IT was very moving: a radio interview with the relatives of a young person who had died in tragic circumstances talking about their nine-year battle to seek the truth about his death. Their struggle to find out the truth and prevent the recurrence of similar cases in the future eventually being rewarded when an enquiry found that more should have been done to save his life.

“He was a ray of sunshine; he made everyone smile... but it seems that some lives are just more valuable than others…” Lines from the interview that I can’t get out of my mind; shocking and true. Their son was disabled and did not receive the support he should have.

One of the inherent problems with capitalism, one that was conveniently overlooked by our Prime Minister in her recent defence of it, is that human lives are given value and meaning through their ability to contribute to profit and financial capital. Bankers continue to receive eye-watering bonuses, while nurses, teachers, social workers and the police have seen the real value of their pay reduce with annual pay rises significantly below the levels of inflation. Care workers – nursery staff and those providing residential care to the elderly - receive the minimum wage and apprenticeships are now being used to further bolster the supply of cheap and unskilled labour to care for the most vulnerable.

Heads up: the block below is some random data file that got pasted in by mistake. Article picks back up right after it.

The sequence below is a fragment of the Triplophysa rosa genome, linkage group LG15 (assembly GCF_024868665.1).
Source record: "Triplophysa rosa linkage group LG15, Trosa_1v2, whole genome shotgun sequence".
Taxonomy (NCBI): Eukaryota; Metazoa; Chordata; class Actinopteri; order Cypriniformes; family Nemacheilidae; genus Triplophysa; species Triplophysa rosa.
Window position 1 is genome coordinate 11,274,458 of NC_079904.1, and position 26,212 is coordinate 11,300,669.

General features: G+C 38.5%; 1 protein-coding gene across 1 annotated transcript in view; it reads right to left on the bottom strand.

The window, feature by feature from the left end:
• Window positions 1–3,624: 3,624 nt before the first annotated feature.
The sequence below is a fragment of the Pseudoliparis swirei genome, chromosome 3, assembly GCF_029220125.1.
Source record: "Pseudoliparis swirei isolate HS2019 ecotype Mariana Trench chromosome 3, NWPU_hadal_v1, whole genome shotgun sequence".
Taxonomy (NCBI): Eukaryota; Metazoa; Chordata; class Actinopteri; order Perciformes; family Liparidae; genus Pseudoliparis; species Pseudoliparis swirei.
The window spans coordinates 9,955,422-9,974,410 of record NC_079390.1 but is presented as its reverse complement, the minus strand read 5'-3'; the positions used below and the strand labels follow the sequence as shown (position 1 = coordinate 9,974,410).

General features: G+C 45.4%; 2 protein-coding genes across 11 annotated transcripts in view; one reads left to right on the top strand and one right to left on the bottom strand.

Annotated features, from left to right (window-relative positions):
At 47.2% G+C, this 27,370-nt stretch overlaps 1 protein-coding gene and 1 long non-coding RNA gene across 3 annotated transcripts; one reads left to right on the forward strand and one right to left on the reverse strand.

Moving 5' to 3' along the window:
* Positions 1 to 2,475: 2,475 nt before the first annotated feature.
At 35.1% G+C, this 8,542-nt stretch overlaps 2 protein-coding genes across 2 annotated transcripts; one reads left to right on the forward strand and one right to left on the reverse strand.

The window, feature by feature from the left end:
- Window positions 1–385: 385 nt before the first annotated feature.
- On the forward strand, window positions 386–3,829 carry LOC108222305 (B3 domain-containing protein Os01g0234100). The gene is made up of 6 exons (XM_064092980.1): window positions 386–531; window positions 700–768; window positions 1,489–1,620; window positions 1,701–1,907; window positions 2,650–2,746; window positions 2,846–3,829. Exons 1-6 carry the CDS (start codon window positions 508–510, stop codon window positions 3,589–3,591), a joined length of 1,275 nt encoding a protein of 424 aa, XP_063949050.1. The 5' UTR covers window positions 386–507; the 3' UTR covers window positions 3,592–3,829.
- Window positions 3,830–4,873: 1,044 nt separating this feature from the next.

Those who are unable to contribute to the nation’s wealth – the frail, the elderly and those with learning difficulties or long-term health needs – are regarded as an inconvenience and burden to the economy. As the government looks to find ways of reducing the nation’s debt, they will continue to bear the brunt of the cuts.

On a recent visit to Monkey World, I was intrigued by the lengths to which keepers go to provide ‘enrichment’ activities to keep their charges entertained and to compensate for a life in captivity. In stark contrast, the only ‘enrichment’ I could see when I visited a relative living with dementia in a local care home was a TV in a day room. Last month only 1.4 per cent of care homes inspected by the Care Quality Commission provided ‘outstanding’ care; 37 per cent were rated inadequate or required improvement. It says something when we care more about the mental health and quality of life of rescued apes than we do for the elderly whose active lives were spent creating the wealth that we enjoy today.

Dostoevsky once claimed that you could judge a society by observing how it treats its prisoners. 150 years later you don’t need to visit a prison – just pop into your local care home or compare the pay slip of a frontline worker in health, education or social services with those who work in the financial sector to form a judgement, and to realise that some lives are indeed considered more valuable than others.